All that being said, I’m still not happy. The ugly stubs required to fake out ActiveRecord are distracting, and appear in every context that needs to say:
@real_activerecord_model.some_association = some_mock

Under the hood, ActiveRecord checks to make sure the association is being handed a compatible object. We have to stub that to make this all work. Why are we bothering again? Test isolation. Future model changes that don’t affect this code shouldn’t break these specs. If you are dealing with six or seven model classes per spec, that is ridiculously easy to do.

What can we do about this boilerplate? Well, let’s make a helper.

Round Three

 1 module MessageSetup
 2   def setup_message
 3     mock_model :campaign
 4     mock_model :person do |m|
 5       m.should_receive(:campaigns).and_return([@campaign])
 6     end
 7     mock_model :list do |m|
 8       m.should_receive(:people).and_return([@person])
 9     end
10     @message = :name => "Hello, world", :campaign => @campaign
11   end
12 end
14 context "A Message being generated without include_subscribers" do
15   include MessageSetup
16   setup { setup_message }
18   specify "should create EmailMessages but not Subscriptions" do
19     @message.should_receive(:lists).and_return([@list])
20     @message.should_receive(:campaign).and_return(@campaign)
21     @message.generate.should == 1
22     @message.should_have(1).email_messages
23   end
24 end
26 context "A Message being generated with include_subscribers enabled" do
27   include MessageSetup
28   setup do
29     setup_message
30     @subscriptions = mock("subscriptions")
31     @campaign.should_receive(:people).and_return([])
32     @person.should_receive(:subscriptions).and_return(@subscriptions)
33     @message.include_subscribers = true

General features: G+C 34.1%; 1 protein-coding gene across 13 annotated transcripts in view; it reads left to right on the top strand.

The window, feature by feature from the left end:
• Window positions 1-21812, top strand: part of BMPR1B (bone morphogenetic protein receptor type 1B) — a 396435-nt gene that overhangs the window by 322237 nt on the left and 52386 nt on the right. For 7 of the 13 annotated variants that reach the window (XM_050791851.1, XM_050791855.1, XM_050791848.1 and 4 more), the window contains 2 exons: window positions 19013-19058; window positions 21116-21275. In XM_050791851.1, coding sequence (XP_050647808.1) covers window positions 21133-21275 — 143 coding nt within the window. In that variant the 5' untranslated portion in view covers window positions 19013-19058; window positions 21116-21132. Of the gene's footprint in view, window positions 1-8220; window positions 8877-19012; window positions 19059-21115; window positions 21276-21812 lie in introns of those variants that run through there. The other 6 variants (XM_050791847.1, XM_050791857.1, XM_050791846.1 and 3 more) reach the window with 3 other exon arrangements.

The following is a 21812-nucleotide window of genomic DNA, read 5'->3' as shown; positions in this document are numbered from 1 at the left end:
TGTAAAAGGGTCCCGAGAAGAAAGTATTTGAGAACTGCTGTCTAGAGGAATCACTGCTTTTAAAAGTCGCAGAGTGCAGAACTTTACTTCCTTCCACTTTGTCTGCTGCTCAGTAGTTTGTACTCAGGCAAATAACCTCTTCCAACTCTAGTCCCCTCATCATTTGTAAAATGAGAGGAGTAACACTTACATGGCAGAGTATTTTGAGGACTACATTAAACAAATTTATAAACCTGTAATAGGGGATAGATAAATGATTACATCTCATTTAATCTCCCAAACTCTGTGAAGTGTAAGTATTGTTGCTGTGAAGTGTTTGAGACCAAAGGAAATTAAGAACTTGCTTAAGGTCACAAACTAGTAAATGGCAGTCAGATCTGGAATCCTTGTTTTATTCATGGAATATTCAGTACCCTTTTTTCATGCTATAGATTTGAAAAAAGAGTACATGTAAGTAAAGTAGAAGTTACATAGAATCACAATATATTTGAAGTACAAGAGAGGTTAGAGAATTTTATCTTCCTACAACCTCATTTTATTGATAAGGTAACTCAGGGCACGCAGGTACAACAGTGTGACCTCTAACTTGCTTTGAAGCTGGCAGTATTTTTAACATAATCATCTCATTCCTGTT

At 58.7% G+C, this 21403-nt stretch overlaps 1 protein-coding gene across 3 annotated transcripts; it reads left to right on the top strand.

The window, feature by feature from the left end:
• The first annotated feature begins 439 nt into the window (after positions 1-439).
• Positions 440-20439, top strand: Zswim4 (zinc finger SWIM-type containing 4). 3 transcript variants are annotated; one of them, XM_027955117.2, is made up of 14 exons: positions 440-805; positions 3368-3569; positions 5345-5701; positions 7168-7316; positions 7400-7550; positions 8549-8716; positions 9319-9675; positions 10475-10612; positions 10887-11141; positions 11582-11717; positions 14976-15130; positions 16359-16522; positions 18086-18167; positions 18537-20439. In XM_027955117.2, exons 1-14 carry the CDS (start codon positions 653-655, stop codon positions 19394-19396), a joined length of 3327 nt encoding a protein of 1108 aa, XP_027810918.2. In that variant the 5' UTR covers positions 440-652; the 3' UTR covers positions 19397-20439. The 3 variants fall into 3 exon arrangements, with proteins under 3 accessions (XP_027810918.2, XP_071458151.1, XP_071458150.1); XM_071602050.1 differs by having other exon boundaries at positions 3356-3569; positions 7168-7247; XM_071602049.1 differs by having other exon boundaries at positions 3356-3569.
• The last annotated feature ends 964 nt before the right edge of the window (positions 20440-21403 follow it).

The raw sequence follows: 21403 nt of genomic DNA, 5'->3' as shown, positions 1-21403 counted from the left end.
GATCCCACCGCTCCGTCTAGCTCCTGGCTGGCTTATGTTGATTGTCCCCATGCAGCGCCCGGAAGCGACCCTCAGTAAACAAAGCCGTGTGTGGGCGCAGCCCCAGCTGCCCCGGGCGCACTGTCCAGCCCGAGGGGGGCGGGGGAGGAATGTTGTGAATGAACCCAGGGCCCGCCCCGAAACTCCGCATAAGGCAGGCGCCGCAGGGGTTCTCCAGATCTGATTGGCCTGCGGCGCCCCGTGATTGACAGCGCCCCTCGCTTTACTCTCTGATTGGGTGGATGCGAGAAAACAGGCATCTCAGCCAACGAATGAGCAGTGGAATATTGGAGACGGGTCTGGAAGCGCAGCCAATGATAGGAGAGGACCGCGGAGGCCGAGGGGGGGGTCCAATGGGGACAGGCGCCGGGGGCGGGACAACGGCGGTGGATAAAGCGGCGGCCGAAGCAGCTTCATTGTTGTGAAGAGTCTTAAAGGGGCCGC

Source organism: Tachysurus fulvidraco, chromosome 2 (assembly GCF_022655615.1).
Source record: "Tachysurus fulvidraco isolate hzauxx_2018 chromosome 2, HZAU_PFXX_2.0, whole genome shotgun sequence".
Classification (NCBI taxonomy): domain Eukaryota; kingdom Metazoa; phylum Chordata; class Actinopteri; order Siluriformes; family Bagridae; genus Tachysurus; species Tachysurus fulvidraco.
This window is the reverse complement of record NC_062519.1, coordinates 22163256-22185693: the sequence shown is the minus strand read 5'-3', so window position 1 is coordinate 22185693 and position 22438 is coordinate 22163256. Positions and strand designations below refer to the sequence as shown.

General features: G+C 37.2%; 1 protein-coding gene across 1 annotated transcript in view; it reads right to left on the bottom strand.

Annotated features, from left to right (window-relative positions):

34   end
36   specify "should create Subscriptions and EmailMessages" do
37     @message.should_receive(:lists).and_return([@list])
38     @message.should_receive(:campaign).twice.and_return(@campaign)
40     @subscriptions.should_receive(:create).and_return(nil)
41     @message.generate.should == 1
42     @message.should_have(1).email_messages
43   end
44 end

Hey, that’s looking pretty good. “mock_model” says pretty directly what the mission is, and having it take a block avoids the need to repeat the name of the instance variable. 
In fact, there’s no longer a need to assign the mock return value to something, since, in typical ‘convention over configuration’ style, the mock automatically goes into an instance variable with the same name as the model.

How did we do? Let’s see what the “time” command has to say:

time drbspec spec/models/message_spec.rb


Finished in 0.268692 seconds

13 specifications, 0 failures
drbspec spec/models/message_spec.rb  
0.08s user 
0.02s system 
11% cpu 
0.852 total

Under a second of wall-clock time isn’t half bad.

Here’s the helper code, which goes in the ‘EvalContext’ of spec_helper.rb.
I’ll probably be adding some more features before submitting it as a patch, but you’re welcome to it.

 1 def mock_model(name)
 2   name = name.to_s
 3   m = mock(name)
 4   instance_variable_set("@#{name}", m)
 5   m.stub!(:id).and_return(rand(10_000))
 6   m.stub!(:new_record?).and_return(false)
 7   klass = name.singularize.camelize
 8   m.send(:__mock_handler).instance_eval <<-CODE
 9           def @target.is_a?(other)
10             other == #{klass}
11           end
12           def @target.class
13             #{klass}
14           end
15   CODE
16   yield m if block_given?
17 end